Complex Regional Pain Syndrome
Complex regional pain syndrome (CRPS) is a chronic pain condition characterized by severe pain, swelling and changes in the skin. It usually affects the arms, hands, legs or feet.
It is also known as reflex sympathetic dystrophy or causalgia. It usually begins after trauma such as an injury to the tissue, bone or nerves of your limb.
With early treatment, CRPS may be prevented from getting worse.
The exact cause of CRPS is not known, however certain theories suggest that in some cases the sympathetic nervous system plays an important role in sustaining the pain. It may also be caused by triggering the immune response, which can result in inflammatory symptoms of redness, warmth, and swelling in the affected area.
There are two forms of CRPS based on different causes:
CRPS I is triggered by a soft tissue injury, where nerve damage is not the primary cause;
Whereas, CRPS II is triggered by damage to a nerve.
The main symptom of CRPS is intense, burning pain that feels much worse than the injury and continues long after the injury has healed. Your skin color may change to red, blue or white. The skin over the affected area may become tender, thin or shiny and sensitive to hot or cold temperatures. You may also have muscle spasms, joint stiffness, and severe limited mobility in the affected area.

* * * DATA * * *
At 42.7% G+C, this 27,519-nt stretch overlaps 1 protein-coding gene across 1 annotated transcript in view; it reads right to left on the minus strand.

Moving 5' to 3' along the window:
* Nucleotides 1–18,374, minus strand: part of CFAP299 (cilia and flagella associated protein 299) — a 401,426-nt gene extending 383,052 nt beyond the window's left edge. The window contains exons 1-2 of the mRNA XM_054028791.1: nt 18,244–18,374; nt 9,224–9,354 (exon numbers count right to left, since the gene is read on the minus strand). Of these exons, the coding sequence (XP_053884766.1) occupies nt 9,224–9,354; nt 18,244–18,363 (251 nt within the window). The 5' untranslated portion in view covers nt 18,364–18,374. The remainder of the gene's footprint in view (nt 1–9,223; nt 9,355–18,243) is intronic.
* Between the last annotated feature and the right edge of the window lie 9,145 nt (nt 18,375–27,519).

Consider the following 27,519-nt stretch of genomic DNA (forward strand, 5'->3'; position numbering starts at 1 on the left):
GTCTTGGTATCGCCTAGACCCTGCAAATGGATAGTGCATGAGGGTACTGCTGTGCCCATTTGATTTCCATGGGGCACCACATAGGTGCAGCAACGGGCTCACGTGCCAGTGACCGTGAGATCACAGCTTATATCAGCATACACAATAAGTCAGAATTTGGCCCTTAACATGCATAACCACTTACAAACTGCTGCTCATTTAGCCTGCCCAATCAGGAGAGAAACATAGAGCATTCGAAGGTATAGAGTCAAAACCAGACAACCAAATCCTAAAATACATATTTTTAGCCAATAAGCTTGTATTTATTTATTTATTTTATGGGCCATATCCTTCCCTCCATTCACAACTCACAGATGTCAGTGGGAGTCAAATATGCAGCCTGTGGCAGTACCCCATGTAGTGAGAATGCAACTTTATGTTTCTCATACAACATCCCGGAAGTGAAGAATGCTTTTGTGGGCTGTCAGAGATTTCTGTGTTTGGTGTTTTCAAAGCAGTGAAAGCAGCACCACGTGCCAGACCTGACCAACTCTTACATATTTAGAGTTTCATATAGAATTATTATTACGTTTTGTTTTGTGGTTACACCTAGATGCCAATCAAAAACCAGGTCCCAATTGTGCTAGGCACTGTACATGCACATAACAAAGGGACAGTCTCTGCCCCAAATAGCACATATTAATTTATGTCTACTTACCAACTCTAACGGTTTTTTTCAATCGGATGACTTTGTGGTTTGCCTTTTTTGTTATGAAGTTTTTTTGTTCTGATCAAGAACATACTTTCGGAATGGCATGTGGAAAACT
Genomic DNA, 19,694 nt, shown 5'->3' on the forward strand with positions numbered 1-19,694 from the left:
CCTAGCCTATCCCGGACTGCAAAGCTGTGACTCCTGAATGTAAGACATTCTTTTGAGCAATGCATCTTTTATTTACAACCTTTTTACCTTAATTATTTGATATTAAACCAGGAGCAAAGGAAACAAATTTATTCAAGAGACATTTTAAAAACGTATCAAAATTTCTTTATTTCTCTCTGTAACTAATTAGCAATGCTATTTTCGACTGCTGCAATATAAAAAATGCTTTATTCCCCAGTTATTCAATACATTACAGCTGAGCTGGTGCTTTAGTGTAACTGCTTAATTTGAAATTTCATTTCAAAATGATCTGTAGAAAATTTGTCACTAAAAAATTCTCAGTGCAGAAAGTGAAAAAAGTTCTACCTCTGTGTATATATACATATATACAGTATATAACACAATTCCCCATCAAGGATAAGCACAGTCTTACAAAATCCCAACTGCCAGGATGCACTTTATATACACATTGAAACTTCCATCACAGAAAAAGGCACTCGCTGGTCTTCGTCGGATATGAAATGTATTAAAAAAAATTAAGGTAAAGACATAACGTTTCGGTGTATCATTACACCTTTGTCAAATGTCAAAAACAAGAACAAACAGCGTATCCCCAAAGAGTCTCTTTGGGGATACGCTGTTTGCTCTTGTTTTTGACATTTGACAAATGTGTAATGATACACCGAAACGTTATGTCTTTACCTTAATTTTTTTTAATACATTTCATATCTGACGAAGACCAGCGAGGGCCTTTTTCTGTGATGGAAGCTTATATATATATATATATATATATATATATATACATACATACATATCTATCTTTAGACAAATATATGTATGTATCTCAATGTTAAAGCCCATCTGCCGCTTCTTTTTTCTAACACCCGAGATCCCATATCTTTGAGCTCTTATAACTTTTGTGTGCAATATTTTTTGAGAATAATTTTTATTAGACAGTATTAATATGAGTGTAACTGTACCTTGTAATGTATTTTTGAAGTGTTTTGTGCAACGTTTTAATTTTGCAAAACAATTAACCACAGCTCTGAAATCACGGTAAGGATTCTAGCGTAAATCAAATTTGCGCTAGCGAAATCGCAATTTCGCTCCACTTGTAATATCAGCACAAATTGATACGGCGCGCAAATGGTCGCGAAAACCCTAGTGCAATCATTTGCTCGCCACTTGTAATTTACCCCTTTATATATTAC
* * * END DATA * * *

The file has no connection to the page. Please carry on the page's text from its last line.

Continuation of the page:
Diagnosis of complex regional pain syndrome is based on your medical history and physical examination. The best way to diagnose and treat CRPS is through a sympathetic block of the affected nerve plexus. The injected anesthetic should numb the affected extremity. Pain relief and improved temperature of the extremity is a positive diagnostic test for CRPS.
Treatment is aimed at relieving painful symptoms so that people can resume their normal lives. The following treatment options are often used:
Physical therapy to help decrease pain and improve range of motion and strength.
Medications including pain relievers, corticosteroids, bone-loss medications, antidepressants and anticonvulsants.
Cognitive behavioral therapy or psychotherapy can also be useful in helping you cope better with the pain.
Sympathetic nerve blocks: A nerve block is an injection of local anesthetics into a group of nerves around the spinal column to provide relief from the pain and discomfort.
Intrathecal drug pump: In this technique an external pump and implanted catheters may be used to administer pain-relieving medication into the spinal fluid to provide relief.
Spinal cord stimulation: This involves placement of stimulating electrodes next to the spinal cord. A small electrical current delivered to the spinal cord provides a pleasant tingling sensation to the painful area.